October 11th: Featured Poet Charles "SeaBe" Banks & Open Mic

Charles "SeaBe" Banks presenting....at Before Your Quiet Eyes bookstore

Charles "SeaBe" Banks presenting....at Before Your Quiet Eyes bookstore

Charles (aka “SeaBe”) Banks performance was also a JP book launch for his SeaBe: My First Poetry Book, Inner Child Press (2014). Bravo, Charles! Your poems not only capture the contemporary urban voice, but readers will hear your deep basso reading voice as they enjoy this wonderful chapbook.

He led off with a new poem “Life Crosses a Dangerous Road,” where “time heals, but it also kills.” Then he asked the audience to choose fromfour categories: Love, Fun, Social Ills, or Death. The audience chose Fun.

The response was an hilarious ode to fast food, “Burgers and Fries,” from his chapbook: “I’ll be Burger King’s Queen / just slip me … some onion rings.” And what will it take to make his girl “squeal / call me her Big Daddy”? (Hint: something from McDonald’s that rhymes with “squeal” and is said to be “happy”) After large applause, the audience again chose Fun.

Banks treated us to “Happy Belated Goose Day.” No, really, he assured us Goose Day is September 30th. Well, who knew? “I goose on Facebook. / Pokes are not polite.” He’s a fine comic, and the audience really gave it up for him. Then someone called for Social Ills.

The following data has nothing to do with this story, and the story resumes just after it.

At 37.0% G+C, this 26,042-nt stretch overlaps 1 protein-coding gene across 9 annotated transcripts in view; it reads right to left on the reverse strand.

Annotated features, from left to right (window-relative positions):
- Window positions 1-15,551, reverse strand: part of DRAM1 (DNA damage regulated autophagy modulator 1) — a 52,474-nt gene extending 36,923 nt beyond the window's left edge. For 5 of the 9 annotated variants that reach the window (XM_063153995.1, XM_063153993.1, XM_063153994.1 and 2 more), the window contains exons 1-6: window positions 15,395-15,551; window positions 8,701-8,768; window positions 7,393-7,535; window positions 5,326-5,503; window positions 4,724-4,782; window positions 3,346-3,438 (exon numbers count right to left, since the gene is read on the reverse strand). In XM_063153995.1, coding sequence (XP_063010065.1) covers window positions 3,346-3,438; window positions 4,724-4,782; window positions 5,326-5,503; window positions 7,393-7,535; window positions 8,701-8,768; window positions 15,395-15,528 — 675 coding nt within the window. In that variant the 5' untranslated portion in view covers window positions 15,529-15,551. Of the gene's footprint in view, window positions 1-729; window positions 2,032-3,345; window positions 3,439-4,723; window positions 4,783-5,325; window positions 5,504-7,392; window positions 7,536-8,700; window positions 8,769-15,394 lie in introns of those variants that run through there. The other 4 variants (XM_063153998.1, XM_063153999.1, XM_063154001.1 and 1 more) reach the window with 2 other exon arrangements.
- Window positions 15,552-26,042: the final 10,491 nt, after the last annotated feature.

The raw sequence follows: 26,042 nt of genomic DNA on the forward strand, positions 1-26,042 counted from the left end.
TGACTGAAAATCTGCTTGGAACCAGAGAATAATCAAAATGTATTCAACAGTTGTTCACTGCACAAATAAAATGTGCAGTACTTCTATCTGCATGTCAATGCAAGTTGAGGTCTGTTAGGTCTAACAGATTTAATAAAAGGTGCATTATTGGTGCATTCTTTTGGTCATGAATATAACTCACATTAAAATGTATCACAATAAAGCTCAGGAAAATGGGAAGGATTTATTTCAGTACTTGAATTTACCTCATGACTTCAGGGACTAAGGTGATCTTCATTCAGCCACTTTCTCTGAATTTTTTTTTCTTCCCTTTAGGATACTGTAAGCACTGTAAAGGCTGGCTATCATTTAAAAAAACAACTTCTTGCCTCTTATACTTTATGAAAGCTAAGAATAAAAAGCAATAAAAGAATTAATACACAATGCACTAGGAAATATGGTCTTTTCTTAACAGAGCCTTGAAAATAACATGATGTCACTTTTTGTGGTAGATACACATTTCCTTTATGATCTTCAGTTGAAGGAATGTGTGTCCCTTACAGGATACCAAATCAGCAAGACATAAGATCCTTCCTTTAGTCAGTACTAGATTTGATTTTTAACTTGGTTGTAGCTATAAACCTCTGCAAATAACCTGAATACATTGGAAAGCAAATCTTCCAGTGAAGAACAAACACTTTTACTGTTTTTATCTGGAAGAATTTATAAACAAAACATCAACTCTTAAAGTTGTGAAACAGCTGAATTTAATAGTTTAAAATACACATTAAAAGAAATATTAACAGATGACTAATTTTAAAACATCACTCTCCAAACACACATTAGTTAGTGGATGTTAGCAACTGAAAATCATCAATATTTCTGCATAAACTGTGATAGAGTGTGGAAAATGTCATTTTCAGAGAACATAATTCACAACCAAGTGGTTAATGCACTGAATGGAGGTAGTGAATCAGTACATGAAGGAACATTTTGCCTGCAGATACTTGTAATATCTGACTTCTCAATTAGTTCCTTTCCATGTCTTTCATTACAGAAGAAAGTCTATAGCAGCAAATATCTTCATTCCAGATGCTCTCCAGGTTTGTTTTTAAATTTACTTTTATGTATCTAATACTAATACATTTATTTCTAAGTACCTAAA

He dressed us in “DeaD- Man’s Clothes,” lost among the hopeless homeless, stressing the “Heavy deaDness / No place to be living …” in a jazz poem worthy of comparison with some of Langston Hughes’. Banks named Hughes as one of his poetry mentors. Listen: “Livin’ in Dead Man sleeves / Strapped up belief / Lifeless Belt pulled tight …” Can you hear a bit of Hughes? The audience next chose Love.

Another new poem, “Rare Love,” manifested passion as “a hunger for another / rarely goes away.” Hear it and fall in love all over again. Next, the audience picked Social Ills.

“Way Ward BounD” is a kind of love poem to the homeless: “I live on the Edge the cut the corner the curb ….. where stePPs serve as … / Tables and Chairs,” and other images, especially hunger, that make homelessness too painful to ignore.  By now you've noticed Banks’ eccentric capitalization and punctuation, reminiscent of Russell Atkins, Bob McDonough’s Cleveland composer/poet friend Bob presented to our group last year.  Then the audience opted for Fun.

“PUMPkin BuTT pie Sweet Potatoe Bootie” gave a recipe that came with “a warning / readings / careful if you taste it it cums alive / it’s attracted to BiGG Ole BUTTS / and yours is the right size …..” It's a Thanksgiving poem from hell,  that could have come from Rice, Gorey, or Poe but is Banks’ own little demonic piece. It is also included in SeaBe, the chapbook.

SeaBe closed with a new Love poem. In “Poets,” who “travel light,” he credits Leonard Cohen and Billie Holliday for that concept, citing poets “with their watchful eyes, leaking hearts …”

Given Banks’ theatrical delivery and honest words, don’t hesitate to buy his book, to attend his readings, or to regard him as an emerging poet among contemporary greats. To a relatively new JP member, “Welcome Charles, and keep ‘em cOMinG!”